A man desperate to give away his fortune and his wife – desperate to stop him – go to extreme measures to get what they want in the world premiere of George F. Walker’s The Burden of Self Awareness.
Should you see it?
Michael is a multimillionaire who wants to give away his money and live like the middle class, due to a life changing incident. His wife, Judy, won’t stand for that – she’s gotten used to her life of luxury and keeping her husband at arm’s length with their wealth. Complicating the situation is the prostitute Michael has been seeing, who has ambitions beyond her current profession, an ineffective psychiatrist and a private eye who finds himself caught in the middle.
The Burden of Self Awareness is about selfish people doing selfish things, and the script is very good at what it does. George F. Walker’s work is infused with profanity and dark humor. This production has the feel of a Coen Brothers movie, featuring dark humor, characters motivated by selfish reasons and the sense that none of this really matters in the grand scheme of things. Despite that sentiment, Walker keeps his audience enthralled with quickfire wit – and it helps that a stellar cast delivers these lines with gusto, spitting them out so that the pace never wavers.
Paul Rainville is a highlight as the worst psychologist ever. He bumbles through everyone’s problems, making them worse instead of better, and manages to seem good-natured even through his character’s descent into depression. Eric Coates’ GCTC acting debut is well done. His character does come off as a little cold, but I feel like this was the intended effect. Sarah McVie is magnetic as Judy, the wife who is going just a little crazy over this whole situation. She hits the right crazy notes, but still managed to make me feel empathetic for a character who is afraid of changing her way of life. John Koensgen is amusing as the worst private eye ever, a gullible born again Christian who also finds himself in the middle. Samantha Madely is excellent as a high class prostitute involved with Michael who sticks herself into the situation. However, I didn’t feel there was much chemistry between Madely and Coates, making the ending a little hard to believe.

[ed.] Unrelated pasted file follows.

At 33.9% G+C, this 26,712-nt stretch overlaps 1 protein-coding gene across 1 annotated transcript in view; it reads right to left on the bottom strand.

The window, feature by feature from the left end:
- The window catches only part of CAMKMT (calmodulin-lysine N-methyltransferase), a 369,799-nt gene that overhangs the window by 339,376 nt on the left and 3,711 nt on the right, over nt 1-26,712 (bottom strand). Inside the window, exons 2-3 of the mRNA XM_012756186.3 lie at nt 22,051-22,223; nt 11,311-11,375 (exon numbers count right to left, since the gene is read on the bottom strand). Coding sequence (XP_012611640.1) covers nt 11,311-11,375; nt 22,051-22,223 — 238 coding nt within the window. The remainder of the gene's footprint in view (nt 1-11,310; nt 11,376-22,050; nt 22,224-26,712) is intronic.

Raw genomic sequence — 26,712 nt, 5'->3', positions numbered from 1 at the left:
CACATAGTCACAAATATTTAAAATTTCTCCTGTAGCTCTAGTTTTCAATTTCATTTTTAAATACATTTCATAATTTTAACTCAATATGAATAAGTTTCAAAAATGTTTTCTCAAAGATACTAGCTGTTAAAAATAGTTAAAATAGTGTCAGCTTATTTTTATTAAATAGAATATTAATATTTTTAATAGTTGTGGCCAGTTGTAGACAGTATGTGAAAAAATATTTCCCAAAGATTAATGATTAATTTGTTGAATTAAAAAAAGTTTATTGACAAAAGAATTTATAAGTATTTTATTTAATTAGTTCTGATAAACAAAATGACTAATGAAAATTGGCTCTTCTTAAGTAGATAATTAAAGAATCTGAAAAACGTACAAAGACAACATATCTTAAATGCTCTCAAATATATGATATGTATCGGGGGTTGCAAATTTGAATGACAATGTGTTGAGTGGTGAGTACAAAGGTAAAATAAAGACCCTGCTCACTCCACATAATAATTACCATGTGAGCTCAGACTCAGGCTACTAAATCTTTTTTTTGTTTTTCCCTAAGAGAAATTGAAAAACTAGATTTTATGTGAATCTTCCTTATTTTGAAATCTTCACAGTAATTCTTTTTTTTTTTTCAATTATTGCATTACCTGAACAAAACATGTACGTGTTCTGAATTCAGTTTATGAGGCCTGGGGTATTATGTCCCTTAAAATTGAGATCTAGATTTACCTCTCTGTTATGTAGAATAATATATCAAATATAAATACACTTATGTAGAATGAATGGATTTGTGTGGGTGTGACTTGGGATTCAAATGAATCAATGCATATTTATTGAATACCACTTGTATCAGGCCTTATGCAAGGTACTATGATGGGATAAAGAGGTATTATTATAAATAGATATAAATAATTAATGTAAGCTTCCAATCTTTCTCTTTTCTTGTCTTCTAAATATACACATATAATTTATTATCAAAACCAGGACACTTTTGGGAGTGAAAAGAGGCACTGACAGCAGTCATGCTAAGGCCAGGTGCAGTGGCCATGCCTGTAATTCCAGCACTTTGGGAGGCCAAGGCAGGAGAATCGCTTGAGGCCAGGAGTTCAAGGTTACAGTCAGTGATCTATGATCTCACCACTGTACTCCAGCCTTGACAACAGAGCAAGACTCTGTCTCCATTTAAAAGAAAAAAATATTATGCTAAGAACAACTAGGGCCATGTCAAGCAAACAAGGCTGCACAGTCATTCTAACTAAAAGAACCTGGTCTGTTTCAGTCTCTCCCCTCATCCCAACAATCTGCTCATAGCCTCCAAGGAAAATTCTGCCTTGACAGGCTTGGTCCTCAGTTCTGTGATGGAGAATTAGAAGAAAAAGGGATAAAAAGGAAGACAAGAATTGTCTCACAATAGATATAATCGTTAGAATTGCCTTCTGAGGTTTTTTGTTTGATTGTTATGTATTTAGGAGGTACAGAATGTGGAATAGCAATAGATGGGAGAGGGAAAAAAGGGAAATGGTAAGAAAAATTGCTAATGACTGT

The downside to The Burden of Self Awareness really is the ending. Based on how the second act begins, I anticipated a big blow up and was really looking forward to seeing who made it out of this situation. The climax indicated that something big was going to happen – and then it just ended, going out with a whimper instead of a bang and a character decision that didn’t seem to make much sense. I was still a little bewildered during the final blackout when the audience started clapping -was that really it?
Despite an anti-climactic finish, The Burden of Self Awareness is hilarious and witty, dark and just a little shocking at times. It closes out the GCTC’s 39th season on a high note and even though is has its flaws, it’s well worth seeing for those who are a fan of dark humor.
But that’s just my opinion and I’d like to hear what you think. Who stood out in the cast? What did you think of the profanity and dark humor? Let me know in the comments below!
The Burden of Self Awareness runs until June 22nd at the Great Canadian Theatre Company. For more information, check out our preview article.